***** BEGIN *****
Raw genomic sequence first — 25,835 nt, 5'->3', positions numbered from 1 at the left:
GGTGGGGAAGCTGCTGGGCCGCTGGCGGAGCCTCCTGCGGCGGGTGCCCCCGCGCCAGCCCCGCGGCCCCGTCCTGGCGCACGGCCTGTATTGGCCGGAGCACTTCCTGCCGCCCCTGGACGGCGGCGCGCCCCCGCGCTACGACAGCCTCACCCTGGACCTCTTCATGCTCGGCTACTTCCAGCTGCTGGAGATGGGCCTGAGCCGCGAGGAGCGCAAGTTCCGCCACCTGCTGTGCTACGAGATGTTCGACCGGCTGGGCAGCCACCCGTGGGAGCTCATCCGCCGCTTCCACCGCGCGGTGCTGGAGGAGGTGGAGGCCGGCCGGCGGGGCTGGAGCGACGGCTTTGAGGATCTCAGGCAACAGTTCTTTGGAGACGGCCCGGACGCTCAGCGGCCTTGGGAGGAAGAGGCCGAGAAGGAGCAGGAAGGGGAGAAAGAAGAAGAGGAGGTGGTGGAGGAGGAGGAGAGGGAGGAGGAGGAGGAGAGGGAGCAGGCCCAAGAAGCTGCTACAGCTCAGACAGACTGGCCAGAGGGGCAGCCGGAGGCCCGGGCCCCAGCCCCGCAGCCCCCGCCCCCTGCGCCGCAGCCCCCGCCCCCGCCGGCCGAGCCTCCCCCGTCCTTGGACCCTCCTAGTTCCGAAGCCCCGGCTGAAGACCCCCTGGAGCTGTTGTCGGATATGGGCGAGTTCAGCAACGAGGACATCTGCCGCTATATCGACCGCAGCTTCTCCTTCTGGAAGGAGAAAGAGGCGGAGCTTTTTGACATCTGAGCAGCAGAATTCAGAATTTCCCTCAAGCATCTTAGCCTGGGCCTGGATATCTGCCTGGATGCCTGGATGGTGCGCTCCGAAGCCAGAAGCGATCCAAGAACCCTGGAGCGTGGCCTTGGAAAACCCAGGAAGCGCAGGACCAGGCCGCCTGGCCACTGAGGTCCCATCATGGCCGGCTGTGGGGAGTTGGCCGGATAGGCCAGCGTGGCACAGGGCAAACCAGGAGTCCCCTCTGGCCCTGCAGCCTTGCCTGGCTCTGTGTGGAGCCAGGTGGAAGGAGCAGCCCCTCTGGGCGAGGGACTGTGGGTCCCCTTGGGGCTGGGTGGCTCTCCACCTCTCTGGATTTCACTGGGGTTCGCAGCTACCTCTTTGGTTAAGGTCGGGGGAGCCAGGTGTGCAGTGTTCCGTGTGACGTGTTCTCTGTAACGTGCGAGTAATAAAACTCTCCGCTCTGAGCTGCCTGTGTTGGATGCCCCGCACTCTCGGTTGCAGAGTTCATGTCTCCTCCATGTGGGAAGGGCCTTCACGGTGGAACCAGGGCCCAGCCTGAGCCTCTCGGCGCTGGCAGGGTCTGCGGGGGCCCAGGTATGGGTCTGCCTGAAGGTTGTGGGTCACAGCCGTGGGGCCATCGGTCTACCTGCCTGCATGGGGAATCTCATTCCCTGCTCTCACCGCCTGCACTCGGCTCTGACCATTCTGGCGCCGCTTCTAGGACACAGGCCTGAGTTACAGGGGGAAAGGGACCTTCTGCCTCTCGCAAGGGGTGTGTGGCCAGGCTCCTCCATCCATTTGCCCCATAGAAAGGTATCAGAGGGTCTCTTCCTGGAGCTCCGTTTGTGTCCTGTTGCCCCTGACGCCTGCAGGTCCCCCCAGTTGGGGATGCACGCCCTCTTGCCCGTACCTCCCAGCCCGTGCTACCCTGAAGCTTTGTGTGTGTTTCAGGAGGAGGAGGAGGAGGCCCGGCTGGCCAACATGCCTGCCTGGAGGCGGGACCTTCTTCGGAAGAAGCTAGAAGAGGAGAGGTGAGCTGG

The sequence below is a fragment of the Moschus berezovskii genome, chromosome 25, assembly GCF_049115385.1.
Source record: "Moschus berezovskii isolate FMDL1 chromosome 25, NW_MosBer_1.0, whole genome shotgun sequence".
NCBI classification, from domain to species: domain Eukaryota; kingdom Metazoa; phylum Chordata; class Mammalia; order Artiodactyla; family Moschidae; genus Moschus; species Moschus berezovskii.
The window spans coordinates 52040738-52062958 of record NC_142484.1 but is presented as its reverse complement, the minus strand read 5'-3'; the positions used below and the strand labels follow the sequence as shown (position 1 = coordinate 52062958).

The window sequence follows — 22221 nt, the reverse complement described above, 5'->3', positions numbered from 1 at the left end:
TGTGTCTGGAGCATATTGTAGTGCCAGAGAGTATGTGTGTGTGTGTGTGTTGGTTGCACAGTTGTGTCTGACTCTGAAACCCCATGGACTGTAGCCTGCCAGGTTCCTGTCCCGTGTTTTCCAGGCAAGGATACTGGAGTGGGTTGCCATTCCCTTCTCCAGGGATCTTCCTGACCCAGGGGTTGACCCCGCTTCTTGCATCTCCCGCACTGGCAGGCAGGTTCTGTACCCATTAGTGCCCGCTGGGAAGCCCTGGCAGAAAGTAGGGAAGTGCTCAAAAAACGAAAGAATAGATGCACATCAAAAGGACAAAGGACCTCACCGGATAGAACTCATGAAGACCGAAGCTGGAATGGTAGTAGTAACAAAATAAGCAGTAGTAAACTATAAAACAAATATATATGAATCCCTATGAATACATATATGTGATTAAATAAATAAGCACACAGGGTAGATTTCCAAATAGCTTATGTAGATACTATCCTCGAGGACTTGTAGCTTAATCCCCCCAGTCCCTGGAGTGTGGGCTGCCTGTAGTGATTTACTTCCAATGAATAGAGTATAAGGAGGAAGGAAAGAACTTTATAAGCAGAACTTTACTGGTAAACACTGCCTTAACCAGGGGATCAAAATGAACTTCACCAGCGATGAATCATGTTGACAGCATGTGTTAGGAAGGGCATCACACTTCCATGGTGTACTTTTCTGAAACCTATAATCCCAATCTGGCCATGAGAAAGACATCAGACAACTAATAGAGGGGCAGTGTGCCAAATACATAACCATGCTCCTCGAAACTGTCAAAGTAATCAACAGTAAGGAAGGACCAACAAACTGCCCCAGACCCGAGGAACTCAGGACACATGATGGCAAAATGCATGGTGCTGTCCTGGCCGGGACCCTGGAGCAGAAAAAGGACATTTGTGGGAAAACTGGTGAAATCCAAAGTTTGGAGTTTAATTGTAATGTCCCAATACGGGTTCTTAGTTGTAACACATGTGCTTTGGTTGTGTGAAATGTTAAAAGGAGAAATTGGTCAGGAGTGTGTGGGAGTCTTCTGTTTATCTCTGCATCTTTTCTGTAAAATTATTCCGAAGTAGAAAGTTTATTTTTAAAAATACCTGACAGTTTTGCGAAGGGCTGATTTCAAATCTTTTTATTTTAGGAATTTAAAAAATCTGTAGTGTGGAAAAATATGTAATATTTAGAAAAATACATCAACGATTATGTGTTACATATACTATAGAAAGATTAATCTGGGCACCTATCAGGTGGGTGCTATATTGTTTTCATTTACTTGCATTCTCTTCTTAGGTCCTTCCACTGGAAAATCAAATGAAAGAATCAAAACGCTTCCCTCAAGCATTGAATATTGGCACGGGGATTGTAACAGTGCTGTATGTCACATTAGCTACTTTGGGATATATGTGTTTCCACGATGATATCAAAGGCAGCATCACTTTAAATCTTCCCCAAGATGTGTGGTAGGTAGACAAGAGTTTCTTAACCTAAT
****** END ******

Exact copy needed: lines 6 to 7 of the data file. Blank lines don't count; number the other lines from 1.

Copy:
The window spans coordinates 52040738-52062958 of record NC_142484.1 but is presented as its reverse complement, the minus strand read 5'-3'; the positions used below and the strand labels follow the sequence as shown (position 1 = coordinate 52062958).

The window sequence follows — 22221 nt, the reverse complement described above, 5'->3', positions numbered from 1 at the left end: